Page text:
Children will probably enjoy Hulk Hogan's 'Suburban Commando'

October 04, 1991|By Los Angeles Daily News

Parental units and their contemporaries may want to skip "Suburban Commando," but kids should have a pretty good time with this sci-fi action/comedy.

A step up for star Hulk Hogan from the wrestling hit "No Holds Barred," this amiable no-brainer pits Mr. Hogan's universe-saving super-warrior, Shep Ramsey, against his greatest challenge: a vacation on Earth.

"How about a big bug hunt with creatures that bleed acid," Ramsey begs his intergalactic superiors when they tell him he's too stressed out. But nothing doing. He's headed for suburbia, where he rents a house from unassertive architect Charlie Wilcox (Christopher Lloyd) and his cheery wife Jenny (Shelley Duvall).

Ramsey soon discovers that it's not easy being a hero on a mad planet populated with litigious hot-rodders, talking car alarms and mimes.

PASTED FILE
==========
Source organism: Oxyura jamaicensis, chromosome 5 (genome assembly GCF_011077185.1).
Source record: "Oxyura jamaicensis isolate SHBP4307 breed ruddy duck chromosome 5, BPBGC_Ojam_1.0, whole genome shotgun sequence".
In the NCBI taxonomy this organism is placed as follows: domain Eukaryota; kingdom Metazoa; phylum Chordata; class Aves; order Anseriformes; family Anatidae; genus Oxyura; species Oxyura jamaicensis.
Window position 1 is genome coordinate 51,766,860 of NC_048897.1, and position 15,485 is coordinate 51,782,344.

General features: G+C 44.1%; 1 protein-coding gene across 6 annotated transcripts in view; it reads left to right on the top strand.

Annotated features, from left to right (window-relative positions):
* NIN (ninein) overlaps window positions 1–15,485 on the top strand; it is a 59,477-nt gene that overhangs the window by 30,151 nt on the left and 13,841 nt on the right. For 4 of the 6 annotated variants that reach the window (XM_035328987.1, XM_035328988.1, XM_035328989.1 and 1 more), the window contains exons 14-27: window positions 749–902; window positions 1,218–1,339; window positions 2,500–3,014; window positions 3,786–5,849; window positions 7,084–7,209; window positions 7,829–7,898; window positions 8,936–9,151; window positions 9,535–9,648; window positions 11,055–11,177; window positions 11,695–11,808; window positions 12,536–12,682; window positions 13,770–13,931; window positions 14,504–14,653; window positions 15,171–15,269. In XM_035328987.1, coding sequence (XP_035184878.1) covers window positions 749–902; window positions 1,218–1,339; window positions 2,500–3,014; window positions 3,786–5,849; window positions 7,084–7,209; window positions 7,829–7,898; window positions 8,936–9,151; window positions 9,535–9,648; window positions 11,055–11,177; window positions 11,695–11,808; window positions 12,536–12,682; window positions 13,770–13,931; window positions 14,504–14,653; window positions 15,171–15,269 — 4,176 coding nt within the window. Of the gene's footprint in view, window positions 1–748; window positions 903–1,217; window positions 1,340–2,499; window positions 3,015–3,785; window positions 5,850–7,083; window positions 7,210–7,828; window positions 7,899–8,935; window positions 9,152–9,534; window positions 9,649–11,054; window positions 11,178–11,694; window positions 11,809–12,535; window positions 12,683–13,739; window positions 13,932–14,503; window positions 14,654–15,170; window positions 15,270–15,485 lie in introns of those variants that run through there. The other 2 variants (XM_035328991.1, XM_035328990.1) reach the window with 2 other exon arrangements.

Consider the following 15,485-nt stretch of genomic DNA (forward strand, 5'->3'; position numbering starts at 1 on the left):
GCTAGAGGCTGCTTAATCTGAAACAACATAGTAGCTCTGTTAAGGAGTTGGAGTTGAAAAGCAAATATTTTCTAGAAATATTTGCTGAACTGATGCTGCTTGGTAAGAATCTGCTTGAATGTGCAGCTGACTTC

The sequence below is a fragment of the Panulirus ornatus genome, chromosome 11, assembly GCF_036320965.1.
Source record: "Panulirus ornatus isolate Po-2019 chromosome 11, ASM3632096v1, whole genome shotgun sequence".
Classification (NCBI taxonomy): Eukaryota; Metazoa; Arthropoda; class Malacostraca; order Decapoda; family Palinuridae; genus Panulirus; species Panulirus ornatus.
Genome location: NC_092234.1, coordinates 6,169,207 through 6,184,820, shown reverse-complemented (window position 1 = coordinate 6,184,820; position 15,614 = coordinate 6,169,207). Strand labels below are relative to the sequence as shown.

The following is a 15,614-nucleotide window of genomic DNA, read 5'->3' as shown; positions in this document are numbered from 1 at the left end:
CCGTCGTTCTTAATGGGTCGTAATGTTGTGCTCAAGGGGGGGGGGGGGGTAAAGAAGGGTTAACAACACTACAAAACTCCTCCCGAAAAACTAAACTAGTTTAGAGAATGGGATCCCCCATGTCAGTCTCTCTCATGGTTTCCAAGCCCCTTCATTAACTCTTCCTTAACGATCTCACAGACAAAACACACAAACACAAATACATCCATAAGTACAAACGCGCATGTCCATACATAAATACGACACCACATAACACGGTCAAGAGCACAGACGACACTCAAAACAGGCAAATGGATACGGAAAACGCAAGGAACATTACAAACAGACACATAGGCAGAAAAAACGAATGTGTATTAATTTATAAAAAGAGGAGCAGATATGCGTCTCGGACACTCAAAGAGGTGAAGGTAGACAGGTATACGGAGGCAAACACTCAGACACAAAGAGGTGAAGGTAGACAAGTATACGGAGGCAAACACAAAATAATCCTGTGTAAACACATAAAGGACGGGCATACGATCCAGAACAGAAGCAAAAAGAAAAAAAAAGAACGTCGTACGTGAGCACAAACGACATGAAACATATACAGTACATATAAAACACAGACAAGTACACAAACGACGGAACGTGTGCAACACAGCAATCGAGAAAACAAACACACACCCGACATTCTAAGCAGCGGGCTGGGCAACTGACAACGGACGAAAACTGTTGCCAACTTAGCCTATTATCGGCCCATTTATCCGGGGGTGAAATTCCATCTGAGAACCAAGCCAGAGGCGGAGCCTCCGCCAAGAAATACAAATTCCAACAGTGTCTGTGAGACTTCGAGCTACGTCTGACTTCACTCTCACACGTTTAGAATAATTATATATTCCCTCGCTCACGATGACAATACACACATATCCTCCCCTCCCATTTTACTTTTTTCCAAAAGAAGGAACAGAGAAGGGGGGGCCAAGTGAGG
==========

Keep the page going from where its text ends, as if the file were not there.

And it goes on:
The equally frustrated Charlie, whose only joy in life is mechanical tinkering, quickly realizes that he's got Darth Vader for a boarder. Breaking into Ramsey's stash of cool space gizmos, Charlie inadvertently alerts the star warrior's enemies to his whereabouts.

The writing here is beyond scattershot, but that doesn't stop the movie from hitting a few good, satirical bull's-eyes. Part of this is due to the sure touch of the director, old comic-action hand Burt Kennedy ("Support Your Local Sheriff").

Lloyd also deserves credit for some expert physical humor, and Larry Miller (who's getting all the good notices for "Necessary Roughness") is a scream as Charlie's conniving, glory-hogging boss.

As for the Hulkster, well, he knows how to play Hulk Hogan, and Ramsey is Hulk Hogan with warp drive. The movie's goofs on his TV wrestler persona are about what you'd expect -- all over-amped, misplaced aggression.

Some attempts at cuddlying up his persona fall flat, too. But when push comes to shove, no one shoves like Mr. Hogan. His underage fans should have no complaints.

'Suburban Commando'

Starring Hulk Hogan, Christopher Lloyd and Shelley Duvall

Directed by Burt Kennedy

New Line Cinema

Rated PG

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